Saturday, 25 July 2015

Lampshade tutorial #1: Jenny Wren (Part Two)

If my last post inspired your crafty soul to have a go at making your own  'Jenny Wren' shade... hooray! Your frame will now be beautifully bound and ready for covering with treasured fabric scraps. As promised, this post explains how to do just that. My Jenny Wren combines sugar sweet vintage sheeting with an odd-ball piece of embroidered table linen. Choose whatever makes you happy. As long as your fabrics are of a similar weight, all will be fine.
'Part Two' is pretty straightforward, but I would be fibbing if I said  little sewing know-how wouldn't be useful. Just take it steady and be as accurate as you can. Here goes:

How to make your Jenny Wren lampshade: Part Two


5. To make a template for your fabric panels pin a scrap of sheeting, on the  bias, to the wrapped shade. It's tempting to start in one place and work around... but no. Instead, place a pin top and bottom, side and side. Then work from the middle of each side to the corners, gently stretching as you go. This method will enable you to achieve an evenly-stretched piece of fabric sheeting. To check that yours is sitting happily straight and perfect, look closely at the weave of the fabric - the lines should be running diagonally and be straight and not wavy.

A little tip about pinning Insert pins so that they are pointing in towards the centre of the panel, braced like tent pegs or tug-o-war people. This will allow them to sit firm and not scratch you quite so often.

6. Mark around the outline of the panel with a pencil. Unpin and then cut out the shape following the pencil line. Your shape should resemble the shade frame panel and be symmetrical when folded in half. If it is very wonky have another go, concentrating on keeping the stretch and tension neat and even.

A little note: Most shade frames have six or eight panels all the same shape, so just one template will do. Mine was an oval empire so the four side panels were different to the two centre panels. This meant I had to make two template: one for the centres, and another for the sides.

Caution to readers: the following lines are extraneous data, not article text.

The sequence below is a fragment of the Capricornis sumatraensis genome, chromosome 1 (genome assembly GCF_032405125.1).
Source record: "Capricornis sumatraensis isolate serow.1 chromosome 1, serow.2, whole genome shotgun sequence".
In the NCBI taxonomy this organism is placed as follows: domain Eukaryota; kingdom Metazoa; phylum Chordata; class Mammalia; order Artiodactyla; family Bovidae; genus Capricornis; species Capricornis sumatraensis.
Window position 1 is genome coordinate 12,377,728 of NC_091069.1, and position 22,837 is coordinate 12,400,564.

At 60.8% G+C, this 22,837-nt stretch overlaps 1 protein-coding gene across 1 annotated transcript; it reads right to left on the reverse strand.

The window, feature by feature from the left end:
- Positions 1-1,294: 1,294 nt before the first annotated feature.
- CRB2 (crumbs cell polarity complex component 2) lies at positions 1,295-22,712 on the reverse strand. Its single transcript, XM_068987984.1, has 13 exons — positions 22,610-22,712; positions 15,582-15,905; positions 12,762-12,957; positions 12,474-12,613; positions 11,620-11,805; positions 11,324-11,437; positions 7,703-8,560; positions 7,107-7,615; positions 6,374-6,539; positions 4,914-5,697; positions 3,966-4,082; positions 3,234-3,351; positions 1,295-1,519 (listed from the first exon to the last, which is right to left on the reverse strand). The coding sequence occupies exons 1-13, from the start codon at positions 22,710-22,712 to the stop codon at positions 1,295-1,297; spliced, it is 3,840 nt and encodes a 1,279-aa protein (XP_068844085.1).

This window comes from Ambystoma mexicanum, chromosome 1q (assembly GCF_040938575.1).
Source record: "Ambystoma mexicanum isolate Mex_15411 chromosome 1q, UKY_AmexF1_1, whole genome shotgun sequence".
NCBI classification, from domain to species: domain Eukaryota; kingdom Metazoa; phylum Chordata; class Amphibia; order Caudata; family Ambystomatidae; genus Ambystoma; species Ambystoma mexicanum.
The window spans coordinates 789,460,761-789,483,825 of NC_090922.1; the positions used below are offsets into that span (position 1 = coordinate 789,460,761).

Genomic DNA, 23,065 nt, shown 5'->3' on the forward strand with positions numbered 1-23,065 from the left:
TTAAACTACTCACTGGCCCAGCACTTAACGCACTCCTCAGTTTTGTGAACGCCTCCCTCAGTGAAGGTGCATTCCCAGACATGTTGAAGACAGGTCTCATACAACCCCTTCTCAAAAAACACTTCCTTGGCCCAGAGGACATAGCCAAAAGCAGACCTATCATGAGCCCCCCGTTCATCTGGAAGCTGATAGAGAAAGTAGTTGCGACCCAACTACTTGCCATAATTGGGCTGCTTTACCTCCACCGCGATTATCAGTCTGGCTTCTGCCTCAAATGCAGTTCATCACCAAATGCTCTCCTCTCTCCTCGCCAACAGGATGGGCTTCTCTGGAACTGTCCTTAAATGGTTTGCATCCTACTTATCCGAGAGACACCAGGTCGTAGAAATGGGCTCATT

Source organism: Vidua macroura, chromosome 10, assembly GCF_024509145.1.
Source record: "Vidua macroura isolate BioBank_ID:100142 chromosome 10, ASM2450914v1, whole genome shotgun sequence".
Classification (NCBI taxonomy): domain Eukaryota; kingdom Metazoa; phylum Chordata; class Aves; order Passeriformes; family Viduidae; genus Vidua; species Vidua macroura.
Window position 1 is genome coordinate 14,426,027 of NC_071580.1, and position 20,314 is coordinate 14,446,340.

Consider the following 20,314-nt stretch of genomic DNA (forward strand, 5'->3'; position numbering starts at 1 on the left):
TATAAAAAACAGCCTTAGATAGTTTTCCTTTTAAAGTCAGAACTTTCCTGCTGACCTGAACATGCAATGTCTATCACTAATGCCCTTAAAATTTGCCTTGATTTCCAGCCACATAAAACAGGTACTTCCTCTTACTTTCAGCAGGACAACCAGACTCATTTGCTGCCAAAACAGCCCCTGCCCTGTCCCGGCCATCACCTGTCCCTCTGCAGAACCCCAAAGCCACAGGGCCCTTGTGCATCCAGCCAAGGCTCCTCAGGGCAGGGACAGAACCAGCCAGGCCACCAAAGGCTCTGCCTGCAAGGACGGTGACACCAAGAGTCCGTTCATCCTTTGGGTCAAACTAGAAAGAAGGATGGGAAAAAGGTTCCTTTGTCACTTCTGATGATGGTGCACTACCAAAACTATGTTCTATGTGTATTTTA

7. Use your template to cut out all your panels. You will need to leave about an inch seam allowance up the sides and two inches top and bottom for finger-pulling room. To be accurate, use a water-soluble fabric pen to mark the two side seams. A dotted line will do. Mark the two top corners clearly with tailor tacks. Arrange your fabric panels in a pleasing order and pin together, making sure the tailor tacks all meet up. 

Machine sew using a small stitch and easing stretch into the seam as you go. Sew from edge to edge, not just along the dotted lines. Once done, sew another line 2mm to the outside of the first seam, again easing stretch in. Sew all the seams so that you will finish with something that resembles a skirt. Dab out the marker pen, leave the tailor tacks in and press. The picture above shows the panels laid flat before the last seam is sewn.

8. Now you can stretch your fabric cover onto, or into, the frame. Start by pinning the top of each seam at the tailor tack to the top of each vertical on the inside of the ring. Pin with the pins facing inwards and down. Then pin the bottom of each seam, pulled to give a little tension, to the bottom of each vertical strut. Fill the gaps along the rings with pins working an even stretch across the shape. Now spend time adjusting the pinning, aiming for an even spread of tension until the cover is smooth and wrinkle free. You are finished when the fabric is taut with no puckers or wrinkles.

Another little tip about pinning As you adjust, only take out one pin at a time. It is usually only necessary to pull the bottom only to create enough tension. The tailor tacks should stay in position around the top edge. The seams should line up with the vertical struts. 

9. Navigating the shade carrier. To fit the cover all the way around you will need to navigate around the gimbals, or shade carrier. Essentially you need to cut down form the top edge of the fabric to the point where the fabric meets the gimbal at the top ring. Do this once you feel confident that you have pinned and stretched the cover to a reasonable fit. Mark the place where you are cutting down to, remove one or two pins to either side and then use sharp scissors to make the cut. Once cut and re-pinned you will be able to continue adjusting your pinning to create a perfect wrinkle-free cover.

10. Use a sharp needle and strong sewing thread (I use upholstery weight thread) to sew the cover to the inside of the wrapped top and bottom rings. Use small stitches only taking out one pin at a time. To avoid getting pricked too often, sit with an old cushion on your knee or stand up to your workbench.

Once sewn all the way round, trim the top and bottom edges to 0.5cm from the stitching, fold back over the stitches and use a very fine line of UHU to stick down. Remember that when light shines through the fabric, any overlap will show, so make sure your raw edge is no deeper than the top or botton rings. If you don't wish to line your shade you can cover this raw edge with braid, ribbon or bias binding.

11. To line your shade used exactly the same technique. I used a lightweight cotton jersey fabric. I created another template so I had just two panel and two seams. Once pinned and stretched, I trimmed the edges to just 0.5mm, tucked them in and stitched them in place using a small curved needle.

12. Now you can embellish your fabulous inside out shade with a feathered bird, papery butterfly or fabric blossom... indeed any cheery item of handmade happiness to gladden your heart. 

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